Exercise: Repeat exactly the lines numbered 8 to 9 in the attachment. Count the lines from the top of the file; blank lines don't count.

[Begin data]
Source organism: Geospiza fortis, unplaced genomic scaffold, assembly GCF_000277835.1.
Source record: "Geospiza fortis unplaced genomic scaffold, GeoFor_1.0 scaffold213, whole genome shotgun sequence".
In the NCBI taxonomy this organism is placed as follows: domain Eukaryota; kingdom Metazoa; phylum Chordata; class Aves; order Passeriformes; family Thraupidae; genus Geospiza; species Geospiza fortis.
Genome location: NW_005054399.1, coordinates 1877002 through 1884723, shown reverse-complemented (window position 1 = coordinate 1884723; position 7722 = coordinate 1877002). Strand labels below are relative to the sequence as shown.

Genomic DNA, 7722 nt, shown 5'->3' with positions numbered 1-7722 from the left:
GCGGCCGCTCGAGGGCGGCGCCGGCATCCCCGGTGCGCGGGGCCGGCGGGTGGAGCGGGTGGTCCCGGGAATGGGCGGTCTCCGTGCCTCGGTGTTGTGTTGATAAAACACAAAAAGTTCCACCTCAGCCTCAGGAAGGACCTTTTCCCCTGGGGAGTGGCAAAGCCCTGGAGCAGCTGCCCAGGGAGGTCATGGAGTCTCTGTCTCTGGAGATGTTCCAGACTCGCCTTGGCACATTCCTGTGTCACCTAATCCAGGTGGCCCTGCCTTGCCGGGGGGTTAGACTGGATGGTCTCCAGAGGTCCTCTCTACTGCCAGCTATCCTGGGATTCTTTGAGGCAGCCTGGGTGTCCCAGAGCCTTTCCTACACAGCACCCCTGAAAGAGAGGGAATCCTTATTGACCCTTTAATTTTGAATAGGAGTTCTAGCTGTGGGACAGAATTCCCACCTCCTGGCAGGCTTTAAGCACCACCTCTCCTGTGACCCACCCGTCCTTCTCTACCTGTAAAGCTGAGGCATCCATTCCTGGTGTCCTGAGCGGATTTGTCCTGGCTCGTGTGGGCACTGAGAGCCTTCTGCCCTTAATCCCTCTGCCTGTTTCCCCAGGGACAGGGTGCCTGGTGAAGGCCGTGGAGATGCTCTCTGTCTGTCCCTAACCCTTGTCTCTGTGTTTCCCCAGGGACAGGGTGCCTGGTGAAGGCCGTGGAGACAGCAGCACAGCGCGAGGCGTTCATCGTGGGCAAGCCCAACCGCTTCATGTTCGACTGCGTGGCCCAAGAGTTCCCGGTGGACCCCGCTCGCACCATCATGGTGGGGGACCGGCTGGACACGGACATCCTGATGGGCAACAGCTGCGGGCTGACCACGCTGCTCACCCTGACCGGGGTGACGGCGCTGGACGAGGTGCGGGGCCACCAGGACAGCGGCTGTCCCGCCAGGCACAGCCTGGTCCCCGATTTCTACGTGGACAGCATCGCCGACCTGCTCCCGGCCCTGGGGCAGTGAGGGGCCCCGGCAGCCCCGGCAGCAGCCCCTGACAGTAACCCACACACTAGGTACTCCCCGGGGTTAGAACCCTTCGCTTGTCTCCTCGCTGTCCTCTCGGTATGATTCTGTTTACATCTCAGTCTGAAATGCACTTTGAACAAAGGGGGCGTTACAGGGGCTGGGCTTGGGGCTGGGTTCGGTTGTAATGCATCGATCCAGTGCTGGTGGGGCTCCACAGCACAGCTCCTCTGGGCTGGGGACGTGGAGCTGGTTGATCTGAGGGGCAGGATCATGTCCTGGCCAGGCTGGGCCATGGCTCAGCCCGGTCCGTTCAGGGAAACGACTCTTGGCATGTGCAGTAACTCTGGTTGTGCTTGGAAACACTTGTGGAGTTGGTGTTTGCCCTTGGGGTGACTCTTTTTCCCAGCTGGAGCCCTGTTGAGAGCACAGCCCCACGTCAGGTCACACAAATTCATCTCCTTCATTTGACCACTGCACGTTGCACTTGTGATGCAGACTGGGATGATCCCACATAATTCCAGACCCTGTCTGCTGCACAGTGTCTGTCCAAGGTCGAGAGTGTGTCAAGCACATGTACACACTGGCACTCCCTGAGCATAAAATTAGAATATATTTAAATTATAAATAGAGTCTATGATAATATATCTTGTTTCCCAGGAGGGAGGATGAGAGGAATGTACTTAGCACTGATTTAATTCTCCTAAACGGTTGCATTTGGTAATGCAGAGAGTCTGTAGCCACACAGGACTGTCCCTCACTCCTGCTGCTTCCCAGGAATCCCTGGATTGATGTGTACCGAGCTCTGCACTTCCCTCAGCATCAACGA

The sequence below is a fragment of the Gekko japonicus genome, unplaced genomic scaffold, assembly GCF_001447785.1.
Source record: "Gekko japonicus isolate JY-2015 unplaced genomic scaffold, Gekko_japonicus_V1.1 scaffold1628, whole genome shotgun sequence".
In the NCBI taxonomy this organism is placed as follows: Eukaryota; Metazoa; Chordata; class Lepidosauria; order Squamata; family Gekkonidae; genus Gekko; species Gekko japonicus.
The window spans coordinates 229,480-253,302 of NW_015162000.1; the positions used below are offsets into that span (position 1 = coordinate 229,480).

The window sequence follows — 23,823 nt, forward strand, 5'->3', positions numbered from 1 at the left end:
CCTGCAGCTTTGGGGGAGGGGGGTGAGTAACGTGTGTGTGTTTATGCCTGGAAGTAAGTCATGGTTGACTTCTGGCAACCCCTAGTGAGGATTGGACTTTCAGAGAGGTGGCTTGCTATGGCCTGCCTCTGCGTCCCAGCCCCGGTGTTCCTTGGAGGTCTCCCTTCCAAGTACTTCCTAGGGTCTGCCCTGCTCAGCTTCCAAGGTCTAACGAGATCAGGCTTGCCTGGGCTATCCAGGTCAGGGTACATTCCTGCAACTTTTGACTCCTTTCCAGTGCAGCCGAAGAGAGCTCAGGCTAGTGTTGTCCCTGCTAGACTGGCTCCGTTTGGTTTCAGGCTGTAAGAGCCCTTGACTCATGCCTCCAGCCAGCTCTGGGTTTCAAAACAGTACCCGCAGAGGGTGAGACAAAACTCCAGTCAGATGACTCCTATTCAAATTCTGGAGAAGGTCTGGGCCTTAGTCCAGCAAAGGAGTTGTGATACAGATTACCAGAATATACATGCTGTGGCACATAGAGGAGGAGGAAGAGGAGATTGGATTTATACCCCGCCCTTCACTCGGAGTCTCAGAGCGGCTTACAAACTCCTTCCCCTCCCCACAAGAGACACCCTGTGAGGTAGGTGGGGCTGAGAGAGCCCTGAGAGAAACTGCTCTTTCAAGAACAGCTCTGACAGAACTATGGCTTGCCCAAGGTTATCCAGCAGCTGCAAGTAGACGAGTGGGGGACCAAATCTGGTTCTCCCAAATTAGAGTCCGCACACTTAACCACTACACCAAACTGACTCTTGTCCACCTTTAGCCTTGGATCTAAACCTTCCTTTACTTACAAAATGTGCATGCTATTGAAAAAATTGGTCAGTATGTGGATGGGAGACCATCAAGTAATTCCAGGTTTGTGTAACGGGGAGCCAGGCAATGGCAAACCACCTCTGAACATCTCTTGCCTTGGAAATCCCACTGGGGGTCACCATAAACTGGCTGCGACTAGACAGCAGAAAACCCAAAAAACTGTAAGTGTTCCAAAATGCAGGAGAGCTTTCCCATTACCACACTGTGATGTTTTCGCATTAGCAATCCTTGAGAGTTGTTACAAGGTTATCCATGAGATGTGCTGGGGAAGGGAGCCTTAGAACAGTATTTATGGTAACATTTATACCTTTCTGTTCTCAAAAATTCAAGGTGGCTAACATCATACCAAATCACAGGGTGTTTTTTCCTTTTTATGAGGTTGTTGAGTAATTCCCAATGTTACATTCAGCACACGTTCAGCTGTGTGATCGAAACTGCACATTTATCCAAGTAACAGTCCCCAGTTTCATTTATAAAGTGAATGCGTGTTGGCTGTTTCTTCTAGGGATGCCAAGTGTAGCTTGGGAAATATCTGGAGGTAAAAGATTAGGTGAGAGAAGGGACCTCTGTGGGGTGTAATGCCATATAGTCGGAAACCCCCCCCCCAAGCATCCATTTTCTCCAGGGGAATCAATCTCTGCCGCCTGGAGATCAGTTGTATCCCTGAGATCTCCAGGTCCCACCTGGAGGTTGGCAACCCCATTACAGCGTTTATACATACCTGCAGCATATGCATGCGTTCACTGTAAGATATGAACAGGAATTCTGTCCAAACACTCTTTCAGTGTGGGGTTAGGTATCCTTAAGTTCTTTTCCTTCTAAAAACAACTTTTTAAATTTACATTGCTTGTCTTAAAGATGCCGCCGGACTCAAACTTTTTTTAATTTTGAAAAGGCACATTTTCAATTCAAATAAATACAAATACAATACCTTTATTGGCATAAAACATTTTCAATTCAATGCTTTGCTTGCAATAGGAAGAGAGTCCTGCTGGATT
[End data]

Source record: "Gekko japonicus isolate JY-2015 unplaced genomic scaffold, Gekko_japonicus_V1.1 scaffold1628, whole genome shotgun sequence".
In the NCBI taxonomy this organism is placed as follows: Eukaryota; Metazoa; Chordata; class Lepidosauria; order Squamata; family Gekkonidae; genus Gekko; species Gekko japonicus.